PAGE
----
This season has made me think about patterns, and the forces of nature, and the continuing circle of life we live in. There has been much death in my family personally, it has consumed some of my mental capacity and made it hard to write. At the same time I don’t think I have ever been as connected to the seasons and nature, life and death before, and the patterns of the woods within the township. From the first bloom of coltsfoot, to the newfound joy of lady’s tresses. To old friends trillium, lady slipper, rattlesnake plantain and daisies, I have found simple joys. The silver moonlight across the pond, the arch of the moon as it travels closer to the mountain as the season draws on. The primeval green of the pond in late spring, the golden light on the mountain face in the sunsets of autumn. The fiery fall sunrises. The blooming of water lilies, the beaver and otter swimming by, the marten in the spruce, and the chipmunk on the log. Each moment I have relished. I look forward to snow on the mountain and the biting cold winds of November. Throughout the chaos of hustle of the world I have been able to be grounded here.  Throughout the season I have welcomed old guests, anticipated their arrival, enjoyed the friendship and camaraderie each visit brings. I have been delighted to meet new friends and forge new connections both within the natural world and human world that I know will carry me long into the future. Indeed each day, each moment, each season brings renewed commitment and the realization that it is truly a blessing to be here. I am deeply thankful for the paths that have lead our family to this special spot.

The clear brilliance of each captured moment is at once like a memory and yet has a new twist, as the seasons spin, I have been here before but there are new elements I may have once missed. My only responsibility is to keep my eyes and heart open to the possibilities.

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Link

2013 Spencer Pond Camps photo album – click here to see the photos and cast your vote

2013 Spencer Pond Camps photo album – click here to see the photos and cast your vote

To cast your vote for the winner visit our Facebook album link and “like” the photo you like the best. Voting will close and the winner will be announced on May 1st! Note you must be logged into Facebook as a user to vote

Forays into the woods

ImageThe leaves have blown from the trees, a few last stragglers hold sentry over the north woods. The aspen or “popple” trees as Dana calls them hang tough, their golden coined shaped leaves quaking in the wind a stark contrast to the deep blues of a clear autumn sky.  We have one birch along the road that refuses to let its leaves go but the last have abandoned  The foliage and colors came early and made a hasty departure, ushered by fierce gale force winds and an onslaught of heavy rain. Squirrels rustle through the leaves on the forest floor, jays call in groups through the trees. The freshness and charismatic chill of autumn hangs in the air, leaving frost on the ground and a crunch to the forest floor. The grouse have spent warm days hanging under spruce and now emerge poking around under the beech, clucking along fallen logs and standing still against brown stumps and trees. I have had the pleasure of many autumn walks, some taking me deep into the heart of the forest, others just along old roads in search of new treasures. As the sun sinks I watch the sky colored with rosy tones and orange embers slowly leaving the dusky evening in full swing. A saw-whet owl calls repeatedly in the distance, , at first hard to discern and then as the silence of the darkness grows and I stop my feet I hear him clearly hunting through the woods.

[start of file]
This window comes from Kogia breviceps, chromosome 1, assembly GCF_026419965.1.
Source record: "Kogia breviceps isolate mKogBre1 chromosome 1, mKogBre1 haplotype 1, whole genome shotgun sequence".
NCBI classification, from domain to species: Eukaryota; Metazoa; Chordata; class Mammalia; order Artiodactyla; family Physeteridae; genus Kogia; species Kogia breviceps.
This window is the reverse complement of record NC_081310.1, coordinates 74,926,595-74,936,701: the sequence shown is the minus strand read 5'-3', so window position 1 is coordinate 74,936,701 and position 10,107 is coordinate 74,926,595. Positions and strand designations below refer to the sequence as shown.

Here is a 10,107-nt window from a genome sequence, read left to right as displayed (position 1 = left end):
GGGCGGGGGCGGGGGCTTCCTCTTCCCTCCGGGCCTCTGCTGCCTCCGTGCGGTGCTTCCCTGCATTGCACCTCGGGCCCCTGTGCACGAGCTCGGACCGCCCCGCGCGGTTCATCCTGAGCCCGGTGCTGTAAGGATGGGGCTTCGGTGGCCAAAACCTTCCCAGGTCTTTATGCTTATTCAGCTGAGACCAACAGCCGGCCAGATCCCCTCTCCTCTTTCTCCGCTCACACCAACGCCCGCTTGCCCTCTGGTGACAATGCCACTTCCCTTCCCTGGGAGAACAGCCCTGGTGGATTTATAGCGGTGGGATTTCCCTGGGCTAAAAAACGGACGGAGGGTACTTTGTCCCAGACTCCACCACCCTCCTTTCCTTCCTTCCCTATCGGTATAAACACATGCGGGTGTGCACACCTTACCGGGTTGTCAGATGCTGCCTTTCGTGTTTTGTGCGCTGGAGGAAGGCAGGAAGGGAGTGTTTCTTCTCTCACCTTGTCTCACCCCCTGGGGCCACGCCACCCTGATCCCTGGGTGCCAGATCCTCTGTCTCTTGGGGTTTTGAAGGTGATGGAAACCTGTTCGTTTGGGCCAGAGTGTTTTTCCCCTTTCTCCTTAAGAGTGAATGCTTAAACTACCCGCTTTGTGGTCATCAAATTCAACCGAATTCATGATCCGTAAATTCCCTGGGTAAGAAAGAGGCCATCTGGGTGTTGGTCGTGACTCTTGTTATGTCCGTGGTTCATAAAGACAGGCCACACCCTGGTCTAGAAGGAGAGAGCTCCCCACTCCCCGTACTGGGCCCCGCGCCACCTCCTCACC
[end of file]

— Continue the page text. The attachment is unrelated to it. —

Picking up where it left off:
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Sunrises at this time of year are amazing the colors will start each morning with pinking hues, ebbing to purple and then in a dazzle of spectacular brilliance the reds will turn on and light up the sky, it will last maybe 30 seconds sometimes less the peak intensity sometimes 10 seconds and then quickly be gone. This must be attributed to the clean crisp cool air of fall. Anyone who has inhaled the deep draughts of north woods air on a sparkling autumn day will attest to its purity and restorative invigorating splendor. The sunrises are equally rejuvenating and good for the soul. One can not help but be awed by such beauty that can leave you enraptured, speechless, and mystified all at once. Combine that with the scent of a gentle breeze blowing in through the firs and pine, and fish jumping in circles from the pond  and you have a memory seared forever within the mind’s eye that no photo or video can ever truly capture.

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Warm autumn winds gradually merge with the cool wintry breezes that herald the first flurries of snow and the quick early soft love bites of winter’s fiercesome grasp. This is my favorite time to be in the woods. With the leaves and the taunt of snow, so leave the fair weather crowds. In the forest, on the edge of the pond, from the side of the ridge, on a clear cold day with the blue sky above there is absolutely nothing to hear at all except the sound of the wind. Deeply we listen, as I teach my girls the beauty of the simple sound, to savor the sound of nothing but the sound the wind makes as it moves through the boughs of the trees. The birch stand bear the crooked yet delicate branches standing in contrast against the pond, and we watch gray evening clouds move slowly across the sky, colored in gentle bursts by a slowly sinking sun, and a rising venus emerges perfect for little girls to wish upon into the night.